FAQ about Psychologists

Frequently Asked Questions About Psychologist

Dr. Federici answers your questions about Psychologists

"I am a licensed clinical psychologist in Chatham, New Jersey. Over the 30+ years that I have been practicing psychology, I have been asked interesting questions. Here are some of those questions, and my answers as well. Please keep in mind, these answers are my perspective, and the laws in your state may be different than in New Jersey."

Psychologists are licensed through the individual state in which they practice. Click here to find your state’s licensing board.  It you don’t see a your psychologist’s name under your state’s psychologist listing, they are not licensed to practice within your state.  An exception would be for a psychologist who  has a doctorate degree in Educational Psychology. In that case their license will be from the State Board of Education

Yes, psychologists are qualified to diagnose psychological disorders, which include a wide array of emotional, mental or behavioral problems. A psychologist can also diagnose that there is no presenting problem.

Both degrees are doctorate degrees for psychologists. Both degrees allow the recipient to take the national test for psychologists – called  Examination for Professional Practice of Psychology. Both degrees allow the psychologist to apply for a license in any state in the USA.

The difference lies in the the focus of the education. Ph. D. degrees have more focus on the science and research, whereas Psy.D have some research but mostly just clinical emphasis. Ph.D. degrees usually take longer to earn. In most academic fields a Ph.D. is the highest level degree that is conferred. In the 1970s it was decided to allow a Psy.D. in psychology, for graduates for schools that focused more on clinical orientation. This was done to distinguish that the curriculum was not as heavily focused on the scientific components as most other academic Ph.D. degrees are focused.

In some states, yes, psychologist can prescribe medication, but currently, not in New Jersey. 

As of 2022 only 5 states allow psychologists to prescribe medication, and that’s only after additional advanced training. Those states are Idaho, Illinois, Iowa, Louisiana, and New Mexico. In all other states, psychologist do not prescribe medication.

The IRS says says that psychologist fees can be deductible if they are by a licensed psychologist that provides you with medical treatment. Generally if a psychologist is providing therapy it is deductible, less the amount of any reimbursement received from any insurance company, or self-insured employer.The cost of transportation to and from psychological treatment is also deductible as part of the medical expense.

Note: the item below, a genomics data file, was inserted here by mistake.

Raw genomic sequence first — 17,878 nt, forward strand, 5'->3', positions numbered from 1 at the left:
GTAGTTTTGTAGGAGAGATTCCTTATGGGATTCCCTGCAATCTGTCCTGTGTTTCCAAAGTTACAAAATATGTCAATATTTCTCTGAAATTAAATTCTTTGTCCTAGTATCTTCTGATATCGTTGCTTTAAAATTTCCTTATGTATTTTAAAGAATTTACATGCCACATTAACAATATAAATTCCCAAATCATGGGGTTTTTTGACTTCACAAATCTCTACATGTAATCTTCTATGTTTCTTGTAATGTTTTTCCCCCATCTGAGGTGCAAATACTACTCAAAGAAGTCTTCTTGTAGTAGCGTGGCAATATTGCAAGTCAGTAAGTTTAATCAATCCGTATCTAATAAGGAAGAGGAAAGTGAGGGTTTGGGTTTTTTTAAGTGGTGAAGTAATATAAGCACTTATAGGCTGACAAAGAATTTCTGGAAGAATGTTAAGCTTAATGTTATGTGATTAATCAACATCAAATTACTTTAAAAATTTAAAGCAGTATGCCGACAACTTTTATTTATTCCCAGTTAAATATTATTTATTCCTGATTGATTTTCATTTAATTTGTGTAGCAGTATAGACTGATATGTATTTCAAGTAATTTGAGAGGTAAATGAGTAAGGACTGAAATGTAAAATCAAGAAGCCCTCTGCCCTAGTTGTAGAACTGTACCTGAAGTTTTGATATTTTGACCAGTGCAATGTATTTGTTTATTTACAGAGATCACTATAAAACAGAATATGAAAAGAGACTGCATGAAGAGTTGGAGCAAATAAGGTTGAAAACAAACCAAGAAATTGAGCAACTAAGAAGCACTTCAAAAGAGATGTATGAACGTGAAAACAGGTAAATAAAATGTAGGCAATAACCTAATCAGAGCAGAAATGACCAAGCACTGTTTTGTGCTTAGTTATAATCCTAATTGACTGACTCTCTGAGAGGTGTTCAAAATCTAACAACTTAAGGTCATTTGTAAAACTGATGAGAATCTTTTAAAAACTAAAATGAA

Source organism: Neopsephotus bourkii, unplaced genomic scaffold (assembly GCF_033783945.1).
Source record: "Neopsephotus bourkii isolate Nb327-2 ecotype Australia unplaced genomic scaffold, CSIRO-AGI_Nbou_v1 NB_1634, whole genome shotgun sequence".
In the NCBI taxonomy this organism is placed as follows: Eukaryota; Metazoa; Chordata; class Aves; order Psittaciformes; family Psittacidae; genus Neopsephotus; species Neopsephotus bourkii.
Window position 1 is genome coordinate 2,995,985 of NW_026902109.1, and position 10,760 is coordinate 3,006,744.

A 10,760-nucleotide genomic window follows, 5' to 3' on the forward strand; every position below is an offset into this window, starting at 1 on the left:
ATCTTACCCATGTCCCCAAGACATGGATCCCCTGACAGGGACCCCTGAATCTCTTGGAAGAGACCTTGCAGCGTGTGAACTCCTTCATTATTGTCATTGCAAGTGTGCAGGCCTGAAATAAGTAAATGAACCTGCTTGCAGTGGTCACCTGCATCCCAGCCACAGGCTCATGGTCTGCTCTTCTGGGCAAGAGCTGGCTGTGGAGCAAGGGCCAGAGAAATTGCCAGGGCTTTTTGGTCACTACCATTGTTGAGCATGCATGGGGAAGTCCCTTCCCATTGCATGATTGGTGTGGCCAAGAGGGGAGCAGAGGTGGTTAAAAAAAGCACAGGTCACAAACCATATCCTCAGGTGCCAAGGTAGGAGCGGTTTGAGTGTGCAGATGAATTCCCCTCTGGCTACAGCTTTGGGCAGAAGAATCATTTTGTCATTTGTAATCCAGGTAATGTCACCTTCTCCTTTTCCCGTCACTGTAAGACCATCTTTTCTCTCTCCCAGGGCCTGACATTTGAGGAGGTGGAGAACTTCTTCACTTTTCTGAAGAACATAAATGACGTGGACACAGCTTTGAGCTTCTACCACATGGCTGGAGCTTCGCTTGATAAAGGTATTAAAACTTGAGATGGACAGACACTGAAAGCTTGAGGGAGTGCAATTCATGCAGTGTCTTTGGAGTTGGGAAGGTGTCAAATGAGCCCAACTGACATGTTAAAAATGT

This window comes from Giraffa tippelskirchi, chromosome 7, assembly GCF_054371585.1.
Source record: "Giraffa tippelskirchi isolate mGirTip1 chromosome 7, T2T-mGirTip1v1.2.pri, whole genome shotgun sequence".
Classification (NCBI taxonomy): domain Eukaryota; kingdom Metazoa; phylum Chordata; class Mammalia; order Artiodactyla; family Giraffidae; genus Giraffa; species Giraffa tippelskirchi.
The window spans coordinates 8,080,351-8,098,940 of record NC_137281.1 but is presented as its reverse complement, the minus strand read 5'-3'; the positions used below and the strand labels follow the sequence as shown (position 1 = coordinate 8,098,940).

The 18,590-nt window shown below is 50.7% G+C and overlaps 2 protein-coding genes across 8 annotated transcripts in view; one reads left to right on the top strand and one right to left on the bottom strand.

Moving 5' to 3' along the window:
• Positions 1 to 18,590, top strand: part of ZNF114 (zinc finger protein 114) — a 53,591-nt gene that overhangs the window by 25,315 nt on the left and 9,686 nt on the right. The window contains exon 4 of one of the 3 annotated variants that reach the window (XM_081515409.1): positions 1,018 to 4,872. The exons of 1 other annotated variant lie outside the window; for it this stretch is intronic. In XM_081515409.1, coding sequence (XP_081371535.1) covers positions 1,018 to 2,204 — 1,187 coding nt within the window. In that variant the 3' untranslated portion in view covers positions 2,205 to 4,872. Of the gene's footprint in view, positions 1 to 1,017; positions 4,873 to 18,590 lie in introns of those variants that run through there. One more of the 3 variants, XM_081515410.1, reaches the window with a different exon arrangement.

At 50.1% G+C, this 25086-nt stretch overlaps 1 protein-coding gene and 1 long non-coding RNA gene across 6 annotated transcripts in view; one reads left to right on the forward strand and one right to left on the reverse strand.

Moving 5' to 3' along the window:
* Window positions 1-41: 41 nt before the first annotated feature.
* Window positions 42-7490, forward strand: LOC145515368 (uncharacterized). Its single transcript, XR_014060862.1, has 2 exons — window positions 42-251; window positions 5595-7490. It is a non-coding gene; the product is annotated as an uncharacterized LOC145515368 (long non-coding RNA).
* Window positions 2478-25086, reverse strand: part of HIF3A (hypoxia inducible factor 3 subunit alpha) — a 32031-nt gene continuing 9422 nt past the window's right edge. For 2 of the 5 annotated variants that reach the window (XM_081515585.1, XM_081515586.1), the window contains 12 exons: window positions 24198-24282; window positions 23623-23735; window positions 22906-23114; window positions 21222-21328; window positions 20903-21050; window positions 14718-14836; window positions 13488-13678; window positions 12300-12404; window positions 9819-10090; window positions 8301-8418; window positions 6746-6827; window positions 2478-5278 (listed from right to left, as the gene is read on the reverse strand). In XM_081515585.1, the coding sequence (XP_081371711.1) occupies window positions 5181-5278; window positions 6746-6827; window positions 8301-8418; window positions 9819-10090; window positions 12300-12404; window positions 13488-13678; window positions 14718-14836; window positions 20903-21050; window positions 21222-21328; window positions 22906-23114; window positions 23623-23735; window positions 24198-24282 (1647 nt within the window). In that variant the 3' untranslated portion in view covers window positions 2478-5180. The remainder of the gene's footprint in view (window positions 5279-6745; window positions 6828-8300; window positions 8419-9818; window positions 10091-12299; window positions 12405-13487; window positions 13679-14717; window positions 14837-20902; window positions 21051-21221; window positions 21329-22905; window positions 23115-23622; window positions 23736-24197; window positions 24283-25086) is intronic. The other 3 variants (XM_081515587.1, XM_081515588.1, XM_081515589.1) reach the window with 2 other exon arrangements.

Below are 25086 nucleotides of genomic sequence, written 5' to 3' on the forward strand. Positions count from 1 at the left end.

If a psychologist works for an organization, then his fees would not be a medical deduction to the organization, but rather a business expense.

Psychologist with a criminal record may not practice Psychology in the State of New Jersey. New Jersey requires psychologist to be fingerprinted.

Under certain circumstances, some states allow a psychologist to practice psychology with a criminal record. The nature of the offense, proof of rehabilitation, and other mitigating facts are often used to make that decision. The laws vary between states.The State of Main Statues allows  psychologists, as well as doctors and nurses to apply for  licensure 10 years after they are discharged from the criminal system. The State of New Hampshire decides on a case by case basis.

A psychologist will ask you to define your problems and share ideas about solving them.

In New Jersey, a psychologist may refer you to a psychiatrist for medication.

Everything a psychologist recommends is subject to scrutiny, and a psychologist puts their license on the line by writing professional letters. There are rules that  a psychologist must follow, including the correct procedure for  a letter certifying that your dog is a therapy animal.  For example, the letter should include how  you and your dog interact, and how long the psychologist observed this interaction.  Typically, most psychologists are not trained or qualified to make that assessment.

“ Shrink” is short term for “head-shrinker.” During the 1940s, the Jivaro tribe of Indians were in the media. They were   known for headhunting and shrinking of skulls in the Amazon Jungle.

At around the same time, people with inflated egos, were often referred to as having a “swollen head”. People would tell them to go to the “headstrinker” to get their heads or egos chopped down to size. Mental health providers did help people with “swollen heads” see themselves more realistically.

In the 1960s “headshrinker” was shortened to “shrink”. The expression to  “go see a shrink” is still used, often with a negative connotation.

Most psychologist’s offices do have couches, but they are for people to sit on, not to lay on. People laying on a couch while at a psychologist office is usually just on television.

Medicare Part B only covers psychologist visits to health care providers that accept assignment. Medicare pays for 80% of the Medicare-approved amount, after your deduction, which for 2022 is $233. Psychologists in private practice may chose to accept Medicare for payment of their services.

A psychologist can determine if you have ADHD (Attention Deficit Hyperactivity Disorder). If you do have ADHD, certain properly trained psychologist can help you recognize which areas of your life it affects. They can help you with strategies to compensate for any deficits. For example,  is the deficit  auditory, visual or both. Is it under high demand situations, low demand, or both. Is it slow processing speed, or focus. Is it impulse control. What is their consistency and variability in staying on a task, for a long period of time, or short period of time. What about if the task is fast paced? What about if it is slow and boring, does that make the person more inattentive? There are many factors that affect a persons attention, and every one’s brain works slightly different.

Instead of wondering if you have the signs of ADHD, and what to do if you indeed have ADHD, a psychologist can give you expert advise. Psychologists   have studied ADHD  in depth. They have a lot of experience in helping people with ADHD. Psychologist stay updated with the latest research and trends, and are very qualified to interpret the research. They can tell you if something you read somewhere is just hype, or if it is sound information based on reliable studies or research.